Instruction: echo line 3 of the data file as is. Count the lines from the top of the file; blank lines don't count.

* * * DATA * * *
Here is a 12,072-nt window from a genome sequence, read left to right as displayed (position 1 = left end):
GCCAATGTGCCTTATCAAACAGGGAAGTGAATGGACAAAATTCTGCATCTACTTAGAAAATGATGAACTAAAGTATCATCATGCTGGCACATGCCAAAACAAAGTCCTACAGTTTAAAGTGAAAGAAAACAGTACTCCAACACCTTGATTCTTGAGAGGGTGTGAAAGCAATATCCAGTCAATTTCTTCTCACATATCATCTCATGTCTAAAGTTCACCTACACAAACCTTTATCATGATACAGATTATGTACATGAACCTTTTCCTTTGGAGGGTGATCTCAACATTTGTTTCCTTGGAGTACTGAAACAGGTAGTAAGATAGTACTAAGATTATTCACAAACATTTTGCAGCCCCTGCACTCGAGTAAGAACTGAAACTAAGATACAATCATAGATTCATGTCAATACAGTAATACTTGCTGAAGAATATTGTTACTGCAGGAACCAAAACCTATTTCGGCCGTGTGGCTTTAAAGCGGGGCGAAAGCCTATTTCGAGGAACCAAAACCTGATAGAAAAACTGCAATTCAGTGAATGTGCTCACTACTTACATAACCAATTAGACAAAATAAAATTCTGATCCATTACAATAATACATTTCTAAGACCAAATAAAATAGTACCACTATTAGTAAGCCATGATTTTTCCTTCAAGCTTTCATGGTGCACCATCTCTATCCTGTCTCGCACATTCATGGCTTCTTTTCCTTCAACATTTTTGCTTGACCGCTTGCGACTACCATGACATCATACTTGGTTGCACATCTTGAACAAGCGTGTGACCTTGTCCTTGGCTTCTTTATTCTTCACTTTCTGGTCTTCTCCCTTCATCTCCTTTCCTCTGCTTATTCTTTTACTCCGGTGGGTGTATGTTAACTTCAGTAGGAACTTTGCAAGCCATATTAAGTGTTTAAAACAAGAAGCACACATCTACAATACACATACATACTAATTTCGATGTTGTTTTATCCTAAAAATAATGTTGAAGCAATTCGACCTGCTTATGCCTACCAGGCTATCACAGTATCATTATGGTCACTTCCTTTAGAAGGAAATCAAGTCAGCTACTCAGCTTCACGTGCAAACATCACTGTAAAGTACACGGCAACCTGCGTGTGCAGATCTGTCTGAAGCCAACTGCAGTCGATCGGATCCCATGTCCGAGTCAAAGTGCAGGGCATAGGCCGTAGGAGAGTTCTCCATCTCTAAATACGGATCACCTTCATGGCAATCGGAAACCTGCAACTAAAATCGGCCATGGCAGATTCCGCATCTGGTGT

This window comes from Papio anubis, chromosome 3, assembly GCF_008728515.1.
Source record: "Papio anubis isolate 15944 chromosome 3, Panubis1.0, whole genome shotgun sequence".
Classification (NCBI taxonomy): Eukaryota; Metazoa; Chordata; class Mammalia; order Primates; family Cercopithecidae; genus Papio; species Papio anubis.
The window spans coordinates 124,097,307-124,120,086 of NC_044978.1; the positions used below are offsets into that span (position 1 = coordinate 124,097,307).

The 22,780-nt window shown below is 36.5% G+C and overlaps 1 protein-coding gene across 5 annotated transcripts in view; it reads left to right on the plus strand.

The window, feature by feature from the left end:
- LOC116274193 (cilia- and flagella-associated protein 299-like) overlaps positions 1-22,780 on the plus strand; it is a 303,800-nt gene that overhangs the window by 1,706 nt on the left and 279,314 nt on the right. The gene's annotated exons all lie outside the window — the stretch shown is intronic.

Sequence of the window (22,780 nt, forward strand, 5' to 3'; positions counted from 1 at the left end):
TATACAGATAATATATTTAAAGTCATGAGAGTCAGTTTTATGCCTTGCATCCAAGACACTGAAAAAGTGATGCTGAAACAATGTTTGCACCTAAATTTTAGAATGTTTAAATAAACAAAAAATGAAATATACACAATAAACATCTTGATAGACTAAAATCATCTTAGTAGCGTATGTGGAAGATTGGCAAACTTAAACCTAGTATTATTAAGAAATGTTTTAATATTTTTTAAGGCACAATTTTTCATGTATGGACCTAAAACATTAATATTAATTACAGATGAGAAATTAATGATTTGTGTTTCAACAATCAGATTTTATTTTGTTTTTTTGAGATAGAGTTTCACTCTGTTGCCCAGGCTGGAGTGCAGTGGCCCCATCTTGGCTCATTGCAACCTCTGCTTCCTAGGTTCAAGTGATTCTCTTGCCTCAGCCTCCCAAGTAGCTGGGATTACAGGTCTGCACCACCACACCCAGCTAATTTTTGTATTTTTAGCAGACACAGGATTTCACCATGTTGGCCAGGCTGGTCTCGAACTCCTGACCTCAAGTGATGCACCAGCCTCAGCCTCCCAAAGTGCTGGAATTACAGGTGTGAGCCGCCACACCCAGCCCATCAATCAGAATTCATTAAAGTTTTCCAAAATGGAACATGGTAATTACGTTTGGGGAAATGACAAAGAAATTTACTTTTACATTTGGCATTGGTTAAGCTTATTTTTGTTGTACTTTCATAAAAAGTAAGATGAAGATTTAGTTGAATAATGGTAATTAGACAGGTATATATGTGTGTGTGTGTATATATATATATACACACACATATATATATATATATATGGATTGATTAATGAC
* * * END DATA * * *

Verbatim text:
This window comes from Papio anubis, chromosome 3, assembly GCF_008728515.1.